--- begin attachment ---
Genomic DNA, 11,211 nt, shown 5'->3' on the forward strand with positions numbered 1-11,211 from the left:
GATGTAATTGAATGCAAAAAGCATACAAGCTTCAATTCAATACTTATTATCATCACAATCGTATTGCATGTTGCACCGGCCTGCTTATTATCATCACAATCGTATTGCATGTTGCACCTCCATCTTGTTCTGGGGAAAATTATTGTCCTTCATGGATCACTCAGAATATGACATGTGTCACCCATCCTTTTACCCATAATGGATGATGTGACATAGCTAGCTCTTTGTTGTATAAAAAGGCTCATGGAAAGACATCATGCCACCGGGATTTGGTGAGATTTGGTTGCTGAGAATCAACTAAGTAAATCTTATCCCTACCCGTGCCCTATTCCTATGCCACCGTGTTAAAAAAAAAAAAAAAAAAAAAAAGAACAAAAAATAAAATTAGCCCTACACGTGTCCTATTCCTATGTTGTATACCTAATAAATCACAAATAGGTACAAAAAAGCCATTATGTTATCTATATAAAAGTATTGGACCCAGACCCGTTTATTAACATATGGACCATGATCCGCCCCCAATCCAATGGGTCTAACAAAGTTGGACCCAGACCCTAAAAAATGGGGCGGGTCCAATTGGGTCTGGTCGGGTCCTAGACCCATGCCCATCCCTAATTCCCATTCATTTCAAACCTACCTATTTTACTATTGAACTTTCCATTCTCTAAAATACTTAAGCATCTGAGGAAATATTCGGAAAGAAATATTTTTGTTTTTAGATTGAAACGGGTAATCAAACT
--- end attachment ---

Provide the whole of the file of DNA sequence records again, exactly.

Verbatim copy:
Genomic DNA, 11,211 nt, shown 5'->3' on the forward strand with positions numbered 1-11,211 from the left:
GATGTAATTGAATGCAAAAAGCATACAAGCTTCAATTCAATACTTATTATCATCACAATCGTATTGCATGTTGCACCGGCCTGCTTATTATCATCACAATCGTATTGCATGTTGCACCTCCATCTTGTTCTGGGGAAAATTATTGTCCTTCATGGATCACTCAGAATATGACATGTGTCACCCATCCTTTTACCCATAATGGATGATGTGACATAGCTAGCTCTTTGTTGTATAAAAAGGCTCATGGAAAGACATCATGCCACCGGGATTTGGTGAGATTTGGTTGCTGAGAATCAACTAAGTAAATCTTATCCCTACCCGTGCCCTATTCCTATGCCACCGTGTTAAAAAAAAAAAAAAAAAAAAAAAGAACAAAAAATAAAATTAGCCCTACACGTGTCCTATTCCTATGTTGTATACCTAATAAATCACAAATAGGTACAAAAAAGCCATTATGTTATCTATATAAAAGTATTGGACCCAGACCCGTTTATTAACATATGGACCATGATCCGCCCCCAATCCAATGGGTCTAACAAAGTTGGACCCAGACCCTAAAAAATGGGGCGGGTCCAATTGGGTCTGGTCGGGTCCTAGACCCATGCCCATCCCTAATTCCCATTCATTTCAAACCTACCTATTTTACTATTGAACTTTCCATTCTCTAAAATACTTAAGCATCTGAGGAAATATTCGGAAAGAAATATTTTTGTTTTTAGATTGAAACGGGTAATCAAACT